You might see a Shadow Crawler, Warpwood Sage, and The Source. Try to pick up all three, try not to go under 50 gold. Next round, you run into Venom and Thunder spirit, and spend the excess points into experience. Meanwhile, you’ll still be losing more HP, but you’ll have some units on the field now.
Another Shadow Crawler, Werewolf, Thunder Spirit, Tortola Elder, and Abyssal Guard. The game has dictated that you’re playing mages with some kind of warrior frontline.
Having Core Pieces
Between The Source, Thunder Spirit, and Tortilla Elder, you’ve got all of the core pieces needed for a 3 mage comp. At that point I’d field Werewolf, Abyssal Guard, and Warpwood Sage, (and the Venom we bought earlier if there’s room on the board for it), and sell the shadow crawler we bought earlier.
In that example, I picked up Core units that I could use for Mage, or Feathered Assassin, or Dragon. When you play Open Fort, you cannot force a build, since you’re so far behind on HP. You have to be as flexible as possible, and play the build the game gives you.
Some builds are going to be easier to flex into than others – namely, the ones that don’t require you to build up a 1-cost or 2-cost unit up to 2 stars. Builds where the Core Units are mostly 3 and 4 cost units.
The best builds to go into in my experience when Open Forting are:
The Source, Thunder Spirit, Tequila Elder, Shadow Devil with a warrior frontline (like the Holy Trinity).
Shining Dragon, Venom, Dragon Knight with a full knight frontline (though usually I’m stuck with 4 knight for a while, as I won’t put out Lightblade until she’s 2 star, and I won’t put out frost Knight until I put out Lightblade).
I’m not great at Assassins, but Shadow Crawler, Shining Assassin, and Warpwood sage are all core units that are 3-4 cost, while Lord of Sand and Venom are both 3-cost units also, so you can activate the synergies without too much trouble.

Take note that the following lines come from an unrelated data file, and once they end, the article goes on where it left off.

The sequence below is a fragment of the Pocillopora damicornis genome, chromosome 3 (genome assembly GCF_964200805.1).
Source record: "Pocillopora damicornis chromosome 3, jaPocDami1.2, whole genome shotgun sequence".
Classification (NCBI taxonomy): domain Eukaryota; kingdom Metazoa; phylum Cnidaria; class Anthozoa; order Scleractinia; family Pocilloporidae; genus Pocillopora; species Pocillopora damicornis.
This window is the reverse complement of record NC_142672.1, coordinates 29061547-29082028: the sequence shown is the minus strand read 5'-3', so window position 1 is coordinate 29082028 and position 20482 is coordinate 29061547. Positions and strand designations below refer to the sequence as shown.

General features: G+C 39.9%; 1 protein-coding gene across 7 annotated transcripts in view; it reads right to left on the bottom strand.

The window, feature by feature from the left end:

I’ve used Open Fort and have gotten top three with Hunters, but it doesn’t slip right in as naturally (The shop refreshed and gave me two Dwarven Snipers, A wind Ranger, and a Skull Hunter all at the same time).
Since Egersis Ranger is going to be difficult to get to 2 star, let alone 3 star, and it’ll be difficult to get your 1-cost front liner (Redaxe or Tusk Champion) to two star as well.
I haven’t played into Glacier Clan after Open Forting, since 3 out of the 4 units are 1 or 2 cost. I also haven’t played Goblins or Warriors from Open Fort, for pretty much the same reason.
High Risk, High Reward
Open Fort is a High Risk, High Reward strategy. Pulling it off properly requires you to be comfortable playing a variety of comps, have a firm grasp of how strong your comp is compared to others at a glance, and (most importantly) grace under pressure.
It’s common to get to 30 HP or lower before your economic advantage pays off and your comp starts winning, and there’s a lot of risk with playing a game at that low amount of HP (including but not limited to The Glacier Clan neutral round).
This strategy is currently very rare, but after writing this, you might not be the only person who wants to give it a shot. If more than one person Open Forts in a game, both players are
probably going to lose because of it. Open Fort players also ruin people who are forced to go into a normal lose streak.
This is an advanced strategy, but it’s not always (or even often) the right choice. Even top players like DefinitelyNotOran and Viiince shy away from playing the Open Fort strategy. Still, you’re all Humans and Unicorns with free will, so it’s important to know that this (fun) option exists.
I’ll leave you all with a fun piece of AutoChess information that has nothing to do with this strategy: When you look at an end-game screen, look at the Value column and the Gold column. The closer those two numbers are to one another, the luckier that player’s rolls were that game.
If those numbers are very far apart, it means they were went out of their way to force that build. If the numbers are closer, they played the units that were dealt to them. The higher the round is that they lost, the less significant this correlation is.